Rheumatologist Robert Valente shares his perspective on practicing medicine in the state of Nebraska.
Rheumatologist Robert Valente, based in Lincoln, Neb., recently told Physicians Practice what he loves about practicing in The Cornhusker State.
What do you enjoy most about practicing medicine in Nebraska?
I have a very loyal and stable and educated patient population. Most of my patients
are quite motivated to work with me in the management of their arthritis.
Lincoln, Neb., is large enough to support a large, diverse and competent medical community, but
small enough for me to be able to get to work in less than eight minutes.
We have an established "town and gown" relationship with the University of
Nebraska Medical Center which we confer with on a regular basis, just 60 minutes away.
The town's economic engine depends on very stable employers including the state government and the University of Nebraska, Lincoln. This also promotes a social and entertainment-rich environment.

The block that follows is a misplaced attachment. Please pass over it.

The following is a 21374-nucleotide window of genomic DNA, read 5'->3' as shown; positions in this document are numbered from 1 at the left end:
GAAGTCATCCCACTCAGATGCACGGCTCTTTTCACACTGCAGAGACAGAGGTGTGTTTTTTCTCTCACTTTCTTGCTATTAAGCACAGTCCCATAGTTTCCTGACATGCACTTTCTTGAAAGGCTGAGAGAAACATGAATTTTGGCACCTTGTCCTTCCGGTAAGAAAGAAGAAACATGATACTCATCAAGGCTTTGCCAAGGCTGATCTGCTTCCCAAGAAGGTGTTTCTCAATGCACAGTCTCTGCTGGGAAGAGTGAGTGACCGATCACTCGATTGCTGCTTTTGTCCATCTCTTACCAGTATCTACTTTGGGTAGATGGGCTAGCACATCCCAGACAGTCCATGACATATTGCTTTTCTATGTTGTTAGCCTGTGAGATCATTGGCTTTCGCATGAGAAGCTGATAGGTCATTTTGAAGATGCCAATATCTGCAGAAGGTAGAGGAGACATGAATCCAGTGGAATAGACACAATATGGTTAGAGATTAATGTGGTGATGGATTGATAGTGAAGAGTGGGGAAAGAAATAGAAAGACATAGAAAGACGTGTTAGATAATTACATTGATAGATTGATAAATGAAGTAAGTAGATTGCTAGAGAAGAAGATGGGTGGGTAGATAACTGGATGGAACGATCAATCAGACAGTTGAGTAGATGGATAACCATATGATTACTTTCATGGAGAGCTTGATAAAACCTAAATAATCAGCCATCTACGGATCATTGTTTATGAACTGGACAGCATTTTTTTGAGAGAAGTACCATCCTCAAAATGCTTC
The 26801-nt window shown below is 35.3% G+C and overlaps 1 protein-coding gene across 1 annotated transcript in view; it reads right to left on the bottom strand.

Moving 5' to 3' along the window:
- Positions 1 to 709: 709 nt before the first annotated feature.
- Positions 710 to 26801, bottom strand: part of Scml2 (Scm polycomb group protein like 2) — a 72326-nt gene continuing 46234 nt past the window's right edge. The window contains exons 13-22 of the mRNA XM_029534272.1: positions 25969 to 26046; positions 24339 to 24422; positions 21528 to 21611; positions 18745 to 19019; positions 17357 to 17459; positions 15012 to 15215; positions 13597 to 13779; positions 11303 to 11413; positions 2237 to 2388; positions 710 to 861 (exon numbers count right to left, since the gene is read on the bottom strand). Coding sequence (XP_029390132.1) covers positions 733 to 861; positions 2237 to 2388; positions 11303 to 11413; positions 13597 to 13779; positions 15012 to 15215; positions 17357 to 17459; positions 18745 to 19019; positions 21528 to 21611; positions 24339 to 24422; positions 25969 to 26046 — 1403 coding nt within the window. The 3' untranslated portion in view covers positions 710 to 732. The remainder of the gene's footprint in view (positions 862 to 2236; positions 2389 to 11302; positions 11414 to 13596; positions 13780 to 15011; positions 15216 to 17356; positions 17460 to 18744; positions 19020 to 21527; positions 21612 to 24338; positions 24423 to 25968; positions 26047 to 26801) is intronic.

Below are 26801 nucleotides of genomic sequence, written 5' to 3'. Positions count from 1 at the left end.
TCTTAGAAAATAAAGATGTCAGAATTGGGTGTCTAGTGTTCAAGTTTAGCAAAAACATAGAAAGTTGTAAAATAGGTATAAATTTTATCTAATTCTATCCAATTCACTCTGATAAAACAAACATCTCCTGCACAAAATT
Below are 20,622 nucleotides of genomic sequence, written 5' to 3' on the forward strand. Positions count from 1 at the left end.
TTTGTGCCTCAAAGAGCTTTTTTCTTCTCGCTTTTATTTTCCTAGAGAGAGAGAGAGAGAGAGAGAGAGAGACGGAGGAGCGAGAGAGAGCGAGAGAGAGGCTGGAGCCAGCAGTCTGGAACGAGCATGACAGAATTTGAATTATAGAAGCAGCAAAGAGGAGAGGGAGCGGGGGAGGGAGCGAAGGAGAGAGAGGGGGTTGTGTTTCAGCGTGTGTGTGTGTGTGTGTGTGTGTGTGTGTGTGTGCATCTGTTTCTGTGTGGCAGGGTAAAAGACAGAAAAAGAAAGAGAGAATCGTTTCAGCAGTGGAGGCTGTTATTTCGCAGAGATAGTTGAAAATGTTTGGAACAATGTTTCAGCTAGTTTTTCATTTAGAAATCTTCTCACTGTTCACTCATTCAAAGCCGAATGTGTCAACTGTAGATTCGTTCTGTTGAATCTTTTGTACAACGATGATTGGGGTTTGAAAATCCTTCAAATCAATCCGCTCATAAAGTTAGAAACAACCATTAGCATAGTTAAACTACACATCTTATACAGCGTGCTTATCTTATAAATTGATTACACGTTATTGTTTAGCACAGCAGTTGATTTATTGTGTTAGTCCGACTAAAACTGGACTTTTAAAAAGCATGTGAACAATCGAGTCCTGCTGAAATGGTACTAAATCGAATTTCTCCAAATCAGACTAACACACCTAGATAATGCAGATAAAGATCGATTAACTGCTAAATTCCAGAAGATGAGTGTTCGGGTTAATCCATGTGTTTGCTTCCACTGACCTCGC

Our practice still revolves around a fee-for-service model which has been very rewarding and has allowed us to adopt and maintain state-of-the-art EHRs and services.
What are the drawbacks of practicing medicine in Nebraska?
Small private medical practices are the rule, and larger medical organizations, with improved economies of scale, efficiency, and infrastructure to support the next generation of medical practice and interdependence, lag compared to other parts of the country.
Because the current fee-for-service model is so attractive, we have a good number of specialists and face significant competition for new patients.
Local government, private industry, and community organizers are behind other areas in the country in efforts to promote wellness and community-wide health improvement.
There is no covenant for new communities to have parks, bike trails, or walking paths to promote fitness.
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